The following morning three hundred caiques, each carrying three men, arrived. Two of these men were to land and the caiques would return. Six companies of Mossynoik warriors, each comnsisting of one hundred men, joining in the song led by one of them, began to march and launched an attack on the castle in front of the capital. However, the enemy troops pouring out of the castle gained the upper hand in a short space of time, forcing them to retreat. The castle and city were taken with attacks launched the next day and people fleeing from these places were pursued as far as the more distant capital. The Mossynoiks, unable to contain the Hellenes’ assaults on the capital, either, abandoned the castle and retreated. Their king, who lived in a wooden tower house on the top of the hill on the taxes collected from the people and from public funds, just like the king of the first fortress that had been captured, refused to leave and was burnt to death in the fire that destroyed his residence.

The Hellenes, who left the places they had captured to their Mossynoik allies, continued their march from the Mossynoik cities, which resembled the cities of today in that they lay about 10 km distant from one another. In eight days they had reached the sparsely-populated land of the ironmining Khalybs, who had adopted Mossynoik nationality.

The Khalybs were the most renowned of the tribes that inhabited the Black Sea region through which Xenophon’s army passed. According to what we have learnt from the information he has given us, in spite of no mention being made of the Makrons, Kolkhs and Mossynoiks, or of Trabzon in older sources the Khalybs were referred to in ancient records and were also known in Western Anatolia and the Aegean.

The Khalybs, who were famous for their iron-mining and were mentioned in Homer’s “Iliad” as Alybs or Alizonians, were described by Xenophon in the same terms too but it is also stated that they had adopted Mossynoik nationality. Although , the word “alizon” meant “people who live on the seashore” in the Hellenic language, Bilge Umar points out that it might have come from the word “ali”, which meant “sea” or “salt” in the Ancient Hellenic language

(the Luwi/Pelasgos language). This, too, could indicate that there was a link between this renowned tribe of iron-miners and the coast, just as much as with the Þebinkarahisar area in which the alum mines were, andthe mountainous area to the north.

The Hellenes then reached the land of the Tibarenians (in other words, the area around the Turnasuyu Creek to the east of what is now Ordu) and, marching for 2 days through the land of the Tibarenians, which occupied a relatively flat coastal strip with one or two areas of high ground, they reached Kotiora, a colony of Sinop near the present city of Ordu.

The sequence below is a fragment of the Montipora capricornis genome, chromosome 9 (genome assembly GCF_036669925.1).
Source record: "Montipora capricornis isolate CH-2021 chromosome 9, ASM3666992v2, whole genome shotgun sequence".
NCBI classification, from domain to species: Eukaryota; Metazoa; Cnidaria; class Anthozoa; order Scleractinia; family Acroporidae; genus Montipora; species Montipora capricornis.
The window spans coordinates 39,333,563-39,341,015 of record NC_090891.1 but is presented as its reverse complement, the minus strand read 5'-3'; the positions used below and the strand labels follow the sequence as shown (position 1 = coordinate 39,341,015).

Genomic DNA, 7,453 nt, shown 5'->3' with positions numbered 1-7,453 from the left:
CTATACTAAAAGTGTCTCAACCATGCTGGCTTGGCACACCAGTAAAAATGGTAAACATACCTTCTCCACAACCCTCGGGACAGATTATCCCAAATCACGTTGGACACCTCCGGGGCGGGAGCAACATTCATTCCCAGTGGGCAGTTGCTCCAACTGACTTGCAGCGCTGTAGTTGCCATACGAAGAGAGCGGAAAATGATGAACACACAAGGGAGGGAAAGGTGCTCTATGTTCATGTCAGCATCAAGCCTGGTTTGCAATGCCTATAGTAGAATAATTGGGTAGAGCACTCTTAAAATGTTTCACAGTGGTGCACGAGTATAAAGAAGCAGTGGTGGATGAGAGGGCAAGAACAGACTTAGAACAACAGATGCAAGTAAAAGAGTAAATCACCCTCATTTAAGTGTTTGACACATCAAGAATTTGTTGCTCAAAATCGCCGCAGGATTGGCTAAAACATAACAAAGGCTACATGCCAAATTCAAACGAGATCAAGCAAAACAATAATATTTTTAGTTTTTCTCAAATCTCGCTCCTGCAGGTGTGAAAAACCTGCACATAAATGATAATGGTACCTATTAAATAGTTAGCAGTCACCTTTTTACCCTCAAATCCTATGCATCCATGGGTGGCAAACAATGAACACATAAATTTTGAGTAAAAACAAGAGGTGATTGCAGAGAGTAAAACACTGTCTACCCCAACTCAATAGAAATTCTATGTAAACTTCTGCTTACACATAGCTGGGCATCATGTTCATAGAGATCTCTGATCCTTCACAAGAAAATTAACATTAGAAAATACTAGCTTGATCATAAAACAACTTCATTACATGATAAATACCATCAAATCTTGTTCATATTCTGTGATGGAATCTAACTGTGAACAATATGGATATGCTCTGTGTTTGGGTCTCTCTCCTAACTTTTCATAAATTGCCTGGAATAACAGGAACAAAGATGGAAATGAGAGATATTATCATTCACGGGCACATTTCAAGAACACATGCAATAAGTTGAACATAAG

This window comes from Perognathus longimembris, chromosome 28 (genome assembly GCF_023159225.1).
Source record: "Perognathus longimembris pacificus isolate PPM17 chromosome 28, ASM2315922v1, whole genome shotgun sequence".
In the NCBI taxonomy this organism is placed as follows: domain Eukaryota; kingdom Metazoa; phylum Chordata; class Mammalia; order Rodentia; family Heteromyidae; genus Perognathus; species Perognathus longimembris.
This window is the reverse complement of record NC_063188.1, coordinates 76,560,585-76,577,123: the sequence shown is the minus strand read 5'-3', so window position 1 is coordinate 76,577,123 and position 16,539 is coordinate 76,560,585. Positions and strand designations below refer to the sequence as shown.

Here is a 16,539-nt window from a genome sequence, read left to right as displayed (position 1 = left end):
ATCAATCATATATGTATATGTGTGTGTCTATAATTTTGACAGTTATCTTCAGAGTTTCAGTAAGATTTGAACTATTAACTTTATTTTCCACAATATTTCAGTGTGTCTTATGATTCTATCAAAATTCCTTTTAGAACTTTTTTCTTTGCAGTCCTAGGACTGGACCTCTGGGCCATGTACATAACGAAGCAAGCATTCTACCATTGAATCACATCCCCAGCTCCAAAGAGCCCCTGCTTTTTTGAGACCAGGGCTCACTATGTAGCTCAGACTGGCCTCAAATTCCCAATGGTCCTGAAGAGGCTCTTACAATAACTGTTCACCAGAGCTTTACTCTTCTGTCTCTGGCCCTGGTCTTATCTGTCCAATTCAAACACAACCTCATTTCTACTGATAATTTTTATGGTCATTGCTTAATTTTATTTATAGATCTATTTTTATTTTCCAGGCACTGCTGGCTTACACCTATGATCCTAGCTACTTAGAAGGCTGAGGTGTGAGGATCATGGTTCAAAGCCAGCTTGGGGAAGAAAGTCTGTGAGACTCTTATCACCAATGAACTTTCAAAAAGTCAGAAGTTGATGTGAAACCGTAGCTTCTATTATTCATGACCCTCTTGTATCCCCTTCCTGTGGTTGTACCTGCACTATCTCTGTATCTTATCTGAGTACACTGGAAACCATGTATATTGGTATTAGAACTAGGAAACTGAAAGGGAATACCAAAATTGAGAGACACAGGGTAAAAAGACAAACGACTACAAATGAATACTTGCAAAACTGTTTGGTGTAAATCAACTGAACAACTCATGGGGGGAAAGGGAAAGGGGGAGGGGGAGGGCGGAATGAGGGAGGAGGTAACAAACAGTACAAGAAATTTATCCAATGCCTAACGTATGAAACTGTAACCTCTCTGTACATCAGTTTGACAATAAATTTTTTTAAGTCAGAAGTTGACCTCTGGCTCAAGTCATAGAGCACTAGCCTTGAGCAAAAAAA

As stated at the end of Xenophon’s work, the Makrons, Kolkhs and Mossynoiks lived in the Trabzon area, where Xenophon’s army marched after Bayburt, and they were independent of the satrapes of the Persian kings in Anatolia and had their own laws. They also had armies of their own to defend them. Because the valleys in which they lived did not provide enough food and other necessities they were always on good terms with the other tribesin the surrounding area, and with traders coming from outside their region. Until some event which threatened their existence took place they remained peaceful. However, when there was a threat they would swiftly gather and work out a joint defence plan. Although they spoke different languages and had different customs and traditions, their common features must have been their courage, pride and self confidence.

These peoples engaged in agriculture and animal husbandry. They also made wine, and salted and preserved the meat of the dolphins they hunted. Together with this, they produced fish oil, which they used just like olive oil. Hazelnuts, walnuts and chestnuts occupied an important place in their diet. These they boiled or roast in the oven.

As Xenophon describes how they captured the capital of the Mossynoiks capital and another nearby city and plundered it, he states that in the larders of these people they encountered loaves of bread left over from the previous year, together with the same year’s grain, going on to say that this was spelt wheatstill on the stalk. This immediately recalls the heads of maize hung up to dry under the eaves of houses or in barns in the villages of the Black Sea region today. Perhaps the “spelt wheat” that Xenophon mentions was lazot or lazut, a kind of millet grown in the region before maize, and the word was also used to refer to maize because it resembled this type of millet. The region’s most famous product, used to defeat invading armies, was poisonous (rhodedendron) honey. There is no doubt that their cities, which were about 10 km distant from one another, and villages on the steep sides of valleys were linked by narrow paths but according to Xenophon, the cities along the coast also had road systems and many sailing ships, both large and small, plied in the Black Sea.

In order to trade with the peoples of the Black Sea coast the Miletians had set up colonies similar to the ones of the Phrygians before them, some of them being on the same sites. If we evaluate the information provided by Xenophon about the system of colonies emanating from Sinop, that is, Trabzon, Giresun and Ordu, it emerges that although they coexisted peacfully with many of the local tribes, they founded their colonies in places which could be defended from any threat coming from inland, setting up markets near these cities in order to trade with their neighbours. They also possessed warships to deal with any threat coming from the sea.

  • The Pontos Kingdom
  • The Roman Period
  • The Byzantine Period
  • Trabzon and the Ottomans